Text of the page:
It’s the nominated day - the fourth Sunday of the month.  A legion of silver haired volunteers are traipsing through the sand dunes, wielding gardening gloves and pots of bristly scrub.  A large area of fine white sand has been marked for planting and smeared with a coarse layer of mulch.  

These volunteers are from Coastcare, a local community group.  Most live close by in one of Perth’s genteel beachside suburbs, and they’re planting these plants to protect their homes from nature’s unforgiving wrath.  The volunteers do a great job in stabilising the sand dunes, but not everyone in the city is happy about it. 

Perth is home to some of the worst sand banks of any surfable location in the world, which can partly be attributed to an introduced genus of plant.  It goes by the scientific name of Ammophila.  We commonly call the species marram grass, bent grass, and beach grass. You’ve probably walked through them before.  In most coastal suburbs around Australia, their dense grey green tufts are a part of the journey from the car park to the beach.

A coastal track flanked by species of sand-hogging introduced grass. All Photos: Tom De Souza

Don’t get Ammophila confused with Spinifex.  No.  Spinifex is a native genus, those spiny, brown tumbleweeds you see whistling in the breeze.  Both serve the same purpose – to stabilise coastal sand dunes – but the major distinction is that  Ammophila isn’t from here.  It’s also invasive, spreads rapidly, and mitigates the natural changes to coastal dunes by large swell. 

For as long as time itself, our world has been in constant flux.  Whenever a large swell batters the coast, its progeny take sand from the first line of dunes and plonks it back offshore, forming the beautiful sand banks where the waves crest into rideable peaks for surfers to enjoy.  For thousands of years, native plants like Spinifex have been part of this feedback mechanism. Until the late 1800s.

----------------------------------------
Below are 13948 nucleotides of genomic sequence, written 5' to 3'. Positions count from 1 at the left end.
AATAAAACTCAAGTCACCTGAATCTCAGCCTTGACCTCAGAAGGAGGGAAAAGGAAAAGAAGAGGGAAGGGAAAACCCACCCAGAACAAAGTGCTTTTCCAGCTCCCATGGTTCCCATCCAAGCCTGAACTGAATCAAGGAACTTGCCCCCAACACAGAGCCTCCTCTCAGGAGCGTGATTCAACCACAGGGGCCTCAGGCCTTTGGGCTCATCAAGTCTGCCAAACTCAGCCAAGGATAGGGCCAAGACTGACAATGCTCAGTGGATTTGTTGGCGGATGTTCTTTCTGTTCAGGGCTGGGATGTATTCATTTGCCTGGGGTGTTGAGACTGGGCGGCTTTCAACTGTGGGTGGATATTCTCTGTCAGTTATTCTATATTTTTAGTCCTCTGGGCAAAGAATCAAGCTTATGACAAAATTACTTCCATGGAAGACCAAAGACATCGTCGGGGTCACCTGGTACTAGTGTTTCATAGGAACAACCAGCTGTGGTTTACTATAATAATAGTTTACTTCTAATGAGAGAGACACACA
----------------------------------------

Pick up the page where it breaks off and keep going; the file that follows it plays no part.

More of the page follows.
When the British colonialists arrived in Australia, they decided Spinifex wasn’t strong enough to prevent their coastal settlements from being swamped by shifting sand.  So they brought the Ammophila species with them, along with the fox and rabbit. 

According to an Atlas of Living Australia study, the grass didn’t begin to proliferate Southern Australia’s coastal beaches until the 1980s.  Coincidentally (or not), this is around the same time most of Perth’s elder generation of surfers can last recall great waves in the city.  

Unfortunately for surfers the Ammophila species are very effective.  Too effective.  They trap far more sand in the dunes than native species, creating an abundance of sand above the high tide line while stifling the natural flow of sand out into the line-up, where we want it.   

Blades of bedlam. A close up view of the grass that wreaks havoc with sandbanks.

More sand in the dunes renders them taller and steeper. A study by New Zealand’s Ecological Society found fore-dunes where marram grass was introduced were, on average, 6 metres high with an incline of 28 degrees.  Dunes formed with native grass were found to be around just 0.5m tall with slopes of only 14 degrees. 

Steeper sand dunes means more backwash and wobble in the waves as the energy bounces back out to sea.  This problem isn’t just exclusive to Perth.  All beaches where Ammophila has been introduced are affected to some degree, Sydney’s Curl Curl being another clear example of the phenomena.    

Still, councils and community groups continue to sow the anti-erosion seed, dressing it up as ‘dune rehabilitation’.  Permanence in a zone of natural fluidity might be great for protecting houses, but not so great for the environment, or surfing.  The proliferation of introduced anti-erosion plants might be low on the priority list of the world’s environmental concerns, but for some surfers it’s definitely a major source of frustration.